-6

In this question, there are several items (such as decor) mentioned and recommended towards the end of making a business appear more LGBT-friendly.

However, it is my understanding that the law DOES NOT require accomodations for LGBT customers. The law DOES require accomodations for religious customers. Religion is a protected class. Sexual orientation and gender identity are not.

As a Christian, what legal standing would I have to demand that pro-LGBT items such as rainbow flags, pronoun pins, and other items be removed while I am in the store?

Realistically, I would never enter a store that displayed pro-LGBT items and would leave immediately if I saw such items, but let's say I wanted to force the store to remove their pro-LGBT items. Could I?

Is there not a legal obligation on businesses to be more Christian-friendly?

  • The comments on this question have attracted a lot of flags: so they're gone. I would like to remind everyone of Stack Oververflow Code of Conduct. This is a site for Q&A about the law and the question raises a valid legal issue. By its nature, some people will have deeply held and passionate views about the social and political implications about the issue on all sides of it. Ventilating them is not helpful. – Dale M Nov 27 '19 at 4:35
3

There is no constitutional right to be free from facts that don't make you happy. A store cannot refuse you service because of your religion, or your lack of religion (federal anti-discrimination laws, "public accommodations" which is a technical term that refers to stores, hotels and so on, where race, color, religion, or national origin are the protected classes). You can refuse to serve customers, otherwise, including on the basis of sex or attitude. State laws are often broader so discrimination on the basis of sex or sexual orientation might be illegal. They also cannot charge people more (or less) based on race, color, religion, or national origin. There is no requirement to otherwise pander to religious beliefs, such as the belief that purple is an evil color. No accommodations are required under the law, regarding public accommodations. Employment stuff is a separate law: that is where accommodations become relevant.

| improve this answer | |
  • 2
    Just want to underscore the difference between the term accommodations in your last sentence and public accommodations in the preceding sentence – A.fm. Nov 27 '19 at 2:28
  • Thanks to both of you (the answerer and @A.fm.) for the clarification; I'd confused the employment law about workplace accomodations with the laws about refusing to serve customers in public accomodations. – notmySOaccount Nov 27 '19 at 3:35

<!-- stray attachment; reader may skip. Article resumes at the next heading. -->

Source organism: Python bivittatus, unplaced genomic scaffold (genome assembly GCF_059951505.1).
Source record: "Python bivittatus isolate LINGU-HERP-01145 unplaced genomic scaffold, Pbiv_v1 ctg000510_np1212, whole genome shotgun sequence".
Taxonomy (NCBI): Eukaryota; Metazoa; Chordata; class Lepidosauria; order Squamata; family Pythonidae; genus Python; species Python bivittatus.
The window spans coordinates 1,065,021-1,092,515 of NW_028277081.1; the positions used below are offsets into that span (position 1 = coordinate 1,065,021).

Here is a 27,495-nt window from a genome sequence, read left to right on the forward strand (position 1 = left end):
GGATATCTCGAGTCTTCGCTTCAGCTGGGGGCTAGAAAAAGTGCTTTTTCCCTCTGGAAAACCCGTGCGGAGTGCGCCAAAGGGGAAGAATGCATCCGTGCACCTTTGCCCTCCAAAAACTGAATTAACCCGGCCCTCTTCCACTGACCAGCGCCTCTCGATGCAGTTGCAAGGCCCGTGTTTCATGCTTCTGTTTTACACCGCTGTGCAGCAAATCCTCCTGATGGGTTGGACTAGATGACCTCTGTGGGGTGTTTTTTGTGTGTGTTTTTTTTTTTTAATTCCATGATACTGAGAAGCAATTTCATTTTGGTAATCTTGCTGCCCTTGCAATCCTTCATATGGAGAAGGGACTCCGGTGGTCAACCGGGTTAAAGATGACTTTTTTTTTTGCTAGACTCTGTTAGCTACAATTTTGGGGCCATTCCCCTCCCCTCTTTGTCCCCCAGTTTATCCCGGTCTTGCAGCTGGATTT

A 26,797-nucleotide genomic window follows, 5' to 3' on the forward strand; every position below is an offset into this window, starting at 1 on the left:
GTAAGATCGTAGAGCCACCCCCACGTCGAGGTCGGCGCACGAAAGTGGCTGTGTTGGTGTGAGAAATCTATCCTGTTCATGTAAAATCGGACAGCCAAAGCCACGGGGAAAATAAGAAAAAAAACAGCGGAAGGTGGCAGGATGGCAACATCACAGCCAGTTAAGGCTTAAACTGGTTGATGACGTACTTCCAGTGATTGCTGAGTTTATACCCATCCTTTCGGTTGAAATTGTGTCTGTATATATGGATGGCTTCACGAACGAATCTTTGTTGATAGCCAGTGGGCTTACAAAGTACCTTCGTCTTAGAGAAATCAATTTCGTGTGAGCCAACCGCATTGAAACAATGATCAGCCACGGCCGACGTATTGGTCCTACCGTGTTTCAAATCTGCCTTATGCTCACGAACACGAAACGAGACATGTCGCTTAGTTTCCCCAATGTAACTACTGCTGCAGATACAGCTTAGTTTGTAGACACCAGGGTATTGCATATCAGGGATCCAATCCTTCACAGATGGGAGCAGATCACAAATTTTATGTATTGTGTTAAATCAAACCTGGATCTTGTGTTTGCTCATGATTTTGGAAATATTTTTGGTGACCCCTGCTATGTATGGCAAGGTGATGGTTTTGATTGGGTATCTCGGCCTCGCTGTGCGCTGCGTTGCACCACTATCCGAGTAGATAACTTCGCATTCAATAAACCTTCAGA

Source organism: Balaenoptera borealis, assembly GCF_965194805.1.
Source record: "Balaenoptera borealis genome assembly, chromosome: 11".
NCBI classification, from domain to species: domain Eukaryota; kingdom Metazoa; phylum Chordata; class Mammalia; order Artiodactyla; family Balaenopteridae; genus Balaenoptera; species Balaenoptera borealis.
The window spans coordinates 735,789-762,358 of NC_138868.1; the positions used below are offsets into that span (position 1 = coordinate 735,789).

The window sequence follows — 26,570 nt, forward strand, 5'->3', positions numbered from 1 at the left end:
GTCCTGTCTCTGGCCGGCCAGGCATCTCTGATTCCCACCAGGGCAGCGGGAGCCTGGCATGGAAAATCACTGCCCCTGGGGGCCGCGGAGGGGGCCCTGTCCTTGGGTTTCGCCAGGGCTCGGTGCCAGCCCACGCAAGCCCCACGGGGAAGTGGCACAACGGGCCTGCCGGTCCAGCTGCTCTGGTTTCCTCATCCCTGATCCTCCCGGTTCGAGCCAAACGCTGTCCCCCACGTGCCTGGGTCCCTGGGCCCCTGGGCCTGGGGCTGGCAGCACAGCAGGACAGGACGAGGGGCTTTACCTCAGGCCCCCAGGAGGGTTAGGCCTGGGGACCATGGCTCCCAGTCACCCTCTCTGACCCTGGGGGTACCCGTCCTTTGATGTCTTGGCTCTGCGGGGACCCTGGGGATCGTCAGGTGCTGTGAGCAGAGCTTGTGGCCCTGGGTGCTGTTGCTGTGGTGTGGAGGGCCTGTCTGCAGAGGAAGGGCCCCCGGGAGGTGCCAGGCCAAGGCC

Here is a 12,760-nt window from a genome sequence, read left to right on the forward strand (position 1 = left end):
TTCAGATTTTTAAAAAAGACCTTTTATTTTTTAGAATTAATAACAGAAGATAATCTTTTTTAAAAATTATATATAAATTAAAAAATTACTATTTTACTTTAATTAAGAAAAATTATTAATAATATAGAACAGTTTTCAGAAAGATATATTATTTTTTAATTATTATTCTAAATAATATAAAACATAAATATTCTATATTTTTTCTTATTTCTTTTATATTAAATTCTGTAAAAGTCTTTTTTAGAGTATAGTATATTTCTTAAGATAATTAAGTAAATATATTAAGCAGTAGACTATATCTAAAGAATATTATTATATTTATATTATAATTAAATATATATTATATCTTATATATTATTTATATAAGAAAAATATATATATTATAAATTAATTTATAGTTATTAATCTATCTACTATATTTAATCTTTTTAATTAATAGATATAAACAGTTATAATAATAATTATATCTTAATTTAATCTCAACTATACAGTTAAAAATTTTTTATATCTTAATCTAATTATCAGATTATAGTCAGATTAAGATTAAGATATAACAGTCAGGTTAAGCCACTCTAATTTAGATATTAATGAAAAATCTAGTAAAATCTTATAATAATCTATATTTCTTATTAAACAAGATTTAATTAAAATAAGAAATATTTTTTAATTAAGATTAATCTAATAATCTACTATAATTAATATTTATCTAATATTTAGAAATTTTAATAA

• I'm curious about disproportionate impact. If a shop owner put up a rainbow flag in their doorway for example, wouldn't that de-facto discriminate against Christians by indicating that they do not comport with Christian beliefs, thus chasing off Christian customers? Maybe not - technically, I have no religious objection to shopping at a place that supports LGBT. My religious objection technically is only to being LGBT myself. – notmySOaccount Nov 27 '19 at 3:36
  • 1
    @notmySOaccount No, as long as they serve you if you want to be served, they are fine. – Damila Nov 27 '19 at 3:49
  • 1
    If a shop owner put up a rainbow flag in their doorway for example, wouldn't that de-facto discriminate against Christians by indicating that they do not comport with Christian beliefs That does not discriminate against Christians because A) there might be (there are) Christian who are ok with LGBT rights and above all, B) the fact that the owner of a shop is LGTB friendly (or LGTB) does not forbid a Christian from getting to the shop and buying there the same as anyone else; if the Christian choses not to then it is his own decision and not a prohibition from the seller. – SJuan76 Nov 27 '19 at 10:07
4

Under 42 USC 2000a(a):

All persons shall be entitled to the full and equal enjoyment of the goods, services, facilities, privileges, advantages, and accommodations of any place of public accommodation, as defined in this section, without discrimination or segregation on the ground of race, color, religion, or national origin.

So a business may be generally prohibited from discriminating against you on the basis of your religion, but I don't know of any law that requires stores to accommodate whatever aversion or hostility you may feel toward gay people or their allies.

On the contrary, such businesses have a First Amendment right to display such decor. So legislation that required them to stop speaking out in support of nice gay people would be struck down as unconstitutional.

| improve this answer | |

Your Answer

By clicking “Post Your Answer”, you agree to our terms of service, privacy policy and cookie policy

Not the answer you're looking for? Browse other questions tagged or ask your own question.